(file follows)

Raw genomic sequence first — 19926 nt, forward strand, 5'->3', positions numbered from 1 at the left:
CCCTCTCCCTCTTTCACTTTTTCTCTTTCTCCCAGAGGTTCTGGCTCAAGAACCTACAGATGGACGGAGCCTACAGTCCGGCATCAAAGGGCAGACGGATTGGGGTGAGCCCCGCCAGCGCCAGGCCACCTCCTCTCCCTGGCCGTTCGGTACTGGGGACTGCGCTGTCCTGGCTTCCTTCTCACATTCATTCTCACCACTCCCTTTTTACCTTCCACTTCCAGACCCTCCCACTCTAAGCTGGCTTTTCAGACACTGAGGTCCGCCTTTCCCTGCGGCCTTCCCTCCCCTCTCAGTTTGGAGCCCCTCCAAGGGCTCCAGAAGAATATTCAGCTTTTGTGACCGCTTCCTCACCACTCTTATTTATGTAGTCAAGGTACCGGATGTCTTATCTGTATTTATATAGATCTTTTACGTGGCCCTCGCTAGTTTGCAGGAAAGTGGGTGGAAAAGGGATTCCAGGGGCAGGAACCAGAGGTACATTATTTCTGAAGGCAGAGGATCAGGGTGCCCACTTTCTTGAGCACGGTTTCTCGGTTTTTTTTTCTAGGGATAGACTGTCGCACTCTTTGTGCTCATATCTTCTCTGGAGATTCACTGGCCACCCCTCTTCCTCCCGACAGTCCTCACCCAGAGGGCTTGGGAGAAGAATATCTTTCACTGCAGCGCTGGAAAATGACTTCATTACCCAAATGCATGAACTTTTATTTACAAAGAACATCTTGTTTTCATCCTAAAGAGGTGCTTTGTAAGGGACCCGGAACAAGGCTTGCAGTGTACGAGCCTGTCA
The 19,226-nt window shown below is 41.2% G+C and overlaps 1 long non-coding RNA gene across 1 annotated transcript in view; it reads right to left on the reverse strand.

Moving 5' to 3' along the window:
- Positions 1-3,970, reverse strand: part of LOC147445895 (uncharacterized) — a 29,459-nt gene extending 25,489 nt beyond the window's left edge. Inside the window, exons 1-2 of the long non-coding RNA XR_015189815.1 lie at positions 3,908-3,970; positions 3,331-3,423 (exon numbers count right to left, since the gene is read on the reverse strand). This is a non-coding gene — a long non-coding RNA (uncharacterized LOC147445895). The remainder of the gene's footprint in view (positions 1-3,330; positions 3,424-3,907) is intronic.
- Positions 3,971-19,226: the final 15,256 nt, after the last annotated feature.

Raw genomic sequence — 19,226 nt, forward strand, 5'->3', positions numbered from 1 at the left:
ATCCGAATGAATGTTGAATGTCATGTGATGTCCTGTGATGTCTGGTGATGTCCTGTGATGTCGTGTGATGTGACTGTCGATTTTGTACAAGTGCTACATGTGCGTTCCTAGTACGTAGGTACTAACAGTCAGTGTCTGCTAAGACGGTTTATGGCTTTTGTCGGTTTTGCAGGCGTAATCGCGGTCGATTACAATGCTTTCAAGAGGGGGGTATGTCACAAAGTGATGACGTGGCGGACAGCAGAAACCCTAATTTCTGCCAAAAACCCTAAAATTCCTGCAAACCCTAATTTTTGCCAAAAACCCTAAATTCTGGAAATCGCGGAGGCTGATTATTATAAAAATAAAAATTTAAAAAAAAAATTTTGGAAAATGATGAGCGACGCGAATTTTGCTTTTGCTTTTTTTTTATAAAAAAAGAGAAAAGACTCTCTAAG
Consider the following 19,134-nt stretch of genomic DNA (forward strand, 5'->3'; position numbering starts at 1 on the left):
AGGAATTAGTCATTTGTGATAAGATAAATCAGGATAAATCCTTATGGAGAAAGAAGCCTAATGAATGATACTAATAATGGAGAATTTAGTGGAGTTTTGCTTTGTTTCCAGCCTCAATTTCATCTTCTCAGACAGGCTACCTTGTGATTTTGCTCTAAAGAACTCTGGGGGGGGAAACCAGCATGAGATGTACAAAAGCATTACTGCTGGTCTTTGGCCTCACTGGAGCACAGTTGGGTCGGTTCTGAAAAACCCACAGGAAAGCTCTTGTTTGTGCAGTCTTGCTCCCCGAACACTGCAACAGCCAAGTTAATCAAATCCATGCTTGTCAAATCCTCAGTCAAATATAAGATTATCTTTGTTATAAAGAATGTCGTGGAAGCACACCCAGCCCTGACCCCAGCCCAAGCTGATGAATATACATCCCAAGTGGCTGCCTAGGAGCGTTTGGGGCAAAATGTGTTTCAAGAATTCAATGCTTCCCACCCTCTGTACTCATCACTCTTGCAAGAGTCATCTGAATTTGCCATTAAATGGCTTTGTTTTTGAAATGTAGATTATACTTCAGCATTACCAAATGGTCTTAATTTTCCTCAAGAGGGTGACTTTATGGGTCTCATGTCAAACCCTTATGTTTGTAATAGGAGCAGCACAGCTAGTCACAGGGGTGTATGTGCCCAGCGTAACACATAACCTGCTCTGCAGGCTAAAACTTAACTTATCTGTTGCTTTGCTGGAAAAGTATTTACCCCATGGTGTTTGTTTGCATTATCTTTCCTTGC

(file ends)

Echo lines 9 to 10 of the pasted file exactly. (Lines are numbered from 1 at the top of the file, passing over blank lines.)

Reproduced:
Consider the following 19,134-nt stretch of genomic DNA (forward strand, 5'->3'; position numbering starts at 1 on the left):
AGGAATTAGTCATTTGTGATAAGATAAATCAGGATAAATCCTTATGGAGAAAGAAGCCTAATGAATGATACTAATAATGGAGAATTTAGTGGAGTTTTGCTTTGTTTCCAGCCTCAATTTCATCTTCTCAGACAGGCTACCTTGTGATTTTGCTCTAAAGAACTCTGGGGGGGGAAACCAGCATGAGATGTACAAAAGCATTACTGCTGGTCTTTGGCCTCACTGGAGCACAGTTGGGTCGGTTCTGAAAAACCCACAGGAAAGCTCTTGTTTGTGCAGTCTTGCTCCCCGAACACTGCAACAGCCAAGTTAATCAAATCCATGCTTGTCAAATCCTCAGTCAAATATAAGATTATCTTTGTTATAAAGAATGTCGTGGAAGCACACCCAGCCCTGACCCCAGCCCAAGCTGATGAATATACATCCCAAGTGGCTGCCTAGGAGCGTTTGGGGCAAAATGTGTTTCAAGAATTCAATGCTTCCCACCCTCTGTACTCATCACTCTTGCAAGAGTCATCTGAATTTGCCATTAAATGGCTTTGTTTTTGAAATGTAGATTATACTTCAGCATTACCAAATGGTCTTAATTTTCCTCAAGAGGGTGACTTTATGGGTCTCATGTCAAACCCTTATGTTTGTAATAGGAGCAGCACAGCTAGTCACAGGGGTGTATGTGCCCAGCGTAACACATAACCTGCTCTGCAGGCTAAAACTTAACTTATCTGTTGCTTTGCTGGAAAAGTATTTACCCCATGGTGTTTGTTTGCATTATCTTTCCTTGC